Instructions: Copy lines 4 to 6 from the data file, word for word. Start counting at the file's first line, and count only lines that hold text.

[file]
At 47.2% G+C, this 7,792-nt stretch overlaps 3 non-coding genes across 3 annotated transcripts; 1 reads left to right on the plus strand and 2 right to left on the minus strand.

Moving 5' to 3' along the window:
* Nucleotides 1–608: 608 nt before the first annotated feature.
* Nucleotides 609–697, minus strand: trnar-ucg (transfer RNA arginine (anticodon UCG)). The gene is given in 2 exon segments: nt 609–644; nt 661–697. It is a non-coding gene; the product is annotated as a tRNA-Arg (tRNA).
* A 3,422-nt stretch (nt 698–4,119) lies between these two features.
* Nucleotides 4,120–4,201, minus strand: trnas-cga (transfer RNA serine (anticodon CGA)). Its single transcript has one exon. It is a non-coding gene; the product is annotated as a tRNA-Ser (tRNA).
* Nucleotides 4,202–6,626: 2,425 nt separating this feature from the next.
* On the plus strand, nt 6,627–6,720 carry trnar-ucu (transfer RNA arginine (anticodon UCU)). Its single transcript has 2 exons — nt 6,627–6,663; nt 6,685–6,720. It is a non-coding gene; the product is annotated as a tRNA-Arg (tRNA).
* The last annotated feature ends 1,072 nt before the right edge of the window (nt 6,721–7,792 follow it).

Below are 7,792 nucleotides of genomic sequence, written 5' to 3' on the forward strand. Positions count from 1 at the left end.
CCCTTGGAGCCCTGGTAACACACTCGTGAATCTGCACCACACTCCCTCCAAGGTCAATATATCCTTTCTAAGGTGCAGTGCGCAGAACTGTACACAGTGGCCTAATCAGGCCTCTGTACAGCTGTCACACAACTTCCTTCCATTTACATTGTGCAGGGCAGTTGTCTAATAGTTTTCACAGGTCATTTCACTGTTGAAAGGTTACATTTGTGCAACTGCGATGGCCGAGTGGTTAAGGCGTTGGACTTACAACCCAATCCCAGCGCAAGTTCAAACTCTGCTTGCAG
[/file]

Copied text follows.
* Nucleotides 609–697, minus strand: trnar-ucg (transfer RNA arginine (anticodon UCG)). The gene is given in 2 exon segments: nt 609–644; nt 661–697. It is a non-coding gene; the product is annotated as a tRNA-Arg (tRNA).
* A 3,422-nt stretch (nt 698–4,119) lies between these two features.
* Nucleotides 4,120–4,201, minus strand: trnas-cga (transfer RNA serine (anticodon CGA)). Its single transcript has one exon. It is a non-coding gene; the product is annotated as a tRNA-Ser (tRNA).